EFE/14ymedio, Havana, 14 January 2018 – On Saturday, Raúl Castro ended a week in which he participated in several funeral ceremonies in eastern Cuba. With his presence at the mausoleum of the ‘Frank País’ Second Eastern Front, the site of the niche where he himself will be interred, the ruler added a new act to his intense “obituary” route of last year.
Four months before leaving the presidency,on January 13 Castro, 86, attended the burial ceremony of 104 soldiers of the Rebel Army column that fought under his direction.
The official ceremony held in the former headquarters that was led by Castro, was attended by the highest echelons of the government, including first vice president Miguel Díaz-Canel, who is expected to succeed the current president this coming April.
Two days earlier, the president presided over a similar act in the Mausoleum of the ‘Mario Muñoz’ Third Eastern Front
As he passed through that part of the island, several opposition activists denounced house arrests and an increase in surveillance, according to reports that arrived in 14ymedio’s Editorial Office from Santiago de Cuba and Camagüey.
State TV broadcast images of the mausoleum, located in the mountains of the eastern province of Santiago de Cuba, totally covered by a strong haze early in the morning.
The event began with the arrival of uncovered vehicles that brought the 104 urns to the mausoleum, where family members, officers of the Cuban Armed Forces and former combatants of the Rebel Army that had been led by the late Fidel Castro (1926-2016), were already waiting.
the program listed the names of the soldiers and the military grades they held in the rebel army along with those they held at the time of their deaths.
During the main speech, the ruling Communist Party of Cuba’s number two man, José Ramón Machado Ventura, mentioned that the ceremony was taking place more than a year after the death of Fidel Castro, the “commander-in-chief” of the insurrection.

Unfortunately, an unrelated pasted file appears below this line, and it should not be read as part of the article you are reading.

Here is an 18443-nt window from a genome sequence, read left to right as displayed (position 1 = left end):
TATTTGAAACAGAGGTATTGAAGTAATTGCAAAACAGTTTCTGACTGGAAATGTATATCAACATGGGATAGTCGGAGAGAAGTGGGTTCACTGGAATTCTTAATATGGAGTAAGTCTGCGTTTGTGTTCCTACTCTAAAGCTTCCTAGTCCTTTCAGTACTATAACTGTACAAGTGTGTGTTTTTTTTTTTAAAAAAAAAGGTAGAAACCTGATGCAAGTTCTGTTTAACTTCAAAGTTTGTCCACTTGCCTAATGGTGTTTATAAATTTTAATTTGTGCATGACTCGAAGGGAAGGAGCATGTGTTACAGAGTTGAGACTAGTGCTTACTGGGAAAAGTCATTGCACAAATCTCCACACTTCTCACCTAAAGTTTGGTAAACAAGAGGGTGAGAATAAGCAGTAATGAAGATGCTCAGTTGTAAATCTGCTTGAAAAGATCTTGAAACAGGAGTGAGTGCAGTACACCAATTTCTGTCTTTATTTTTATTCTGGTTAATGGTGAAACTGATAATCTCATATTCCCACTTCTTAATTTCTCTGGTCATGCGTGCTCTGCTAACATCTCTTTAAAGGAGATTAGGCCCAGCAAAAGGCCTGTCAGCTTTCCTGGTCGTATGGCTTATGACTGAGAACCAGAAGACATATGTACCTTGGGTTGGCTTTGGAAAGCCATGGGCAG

Machado Ventura, who was also a member of the Second Eastern Front, added that it was the leader of the Cuban Revolution who had the idea of creating the Fronts of the Rebel Army, to extend the struggle of the eastern mountains to the whole country.
“The decision to turn the dream (of freedom) of several generations of revolutionaries into reality brought to these mountains more than a hundred compañeros, whose ashes, by their own will, will rest here, in the place where the transcendental moments of their lives took place,” he added.
Of the 104 combatants interred, only six fell in combat and the rest spent their remaining lives supporting the “revolutionary process,” said Machado Ventura.
Before leaving, Raul Castro visited the great monolith – similar to that of the tomb of his brother Fidel – marked with the names of Vilma and Raúl, where the remains of his wife Vilma Espín (1930-2007) are already resting and within which the current president has decided to be interred when he dies.
On 11 January of this year, the Cuban president presided over a similar ceremony at the mausoleum of the ‘Mario Muñoz’ Third Eastern Front, also in the territory of Santiago de Cuba, where the remains of 33 former combatants were deposited.
There he paid tribute to the deceased leader of that column, one of the ‘historic generation’ of the Revolution, Juan Almeida (1927-2009).
Raul Castro, who must leave power this coming April after completing two five-year terms, also attended, last October, a solemn ceremony to commemorate the relocation of the remains of Carlos Manuel de Céspedes and Mariana Grajales, famous figures of Cuba’s nineteenth century wars of independence.
The remains of both patriots were relocated to new monuments in the Santa Ifigenia cemetery in the city of Santiago de Cuba, where they had already been interred, to locations closer to the tombs of the national hero José Martí and ex-president Fidel Castro. The re-interment ceremony did not include observance of the rituals that would normally be carried out in keeping with the Catholic faith of the long-deceased, and thus generated intense controversy among Catholics, as it did among the descendants of Céspedes and Grajales, who were not consulted or even informed in advance about the relocation of their ancestors’ remains.
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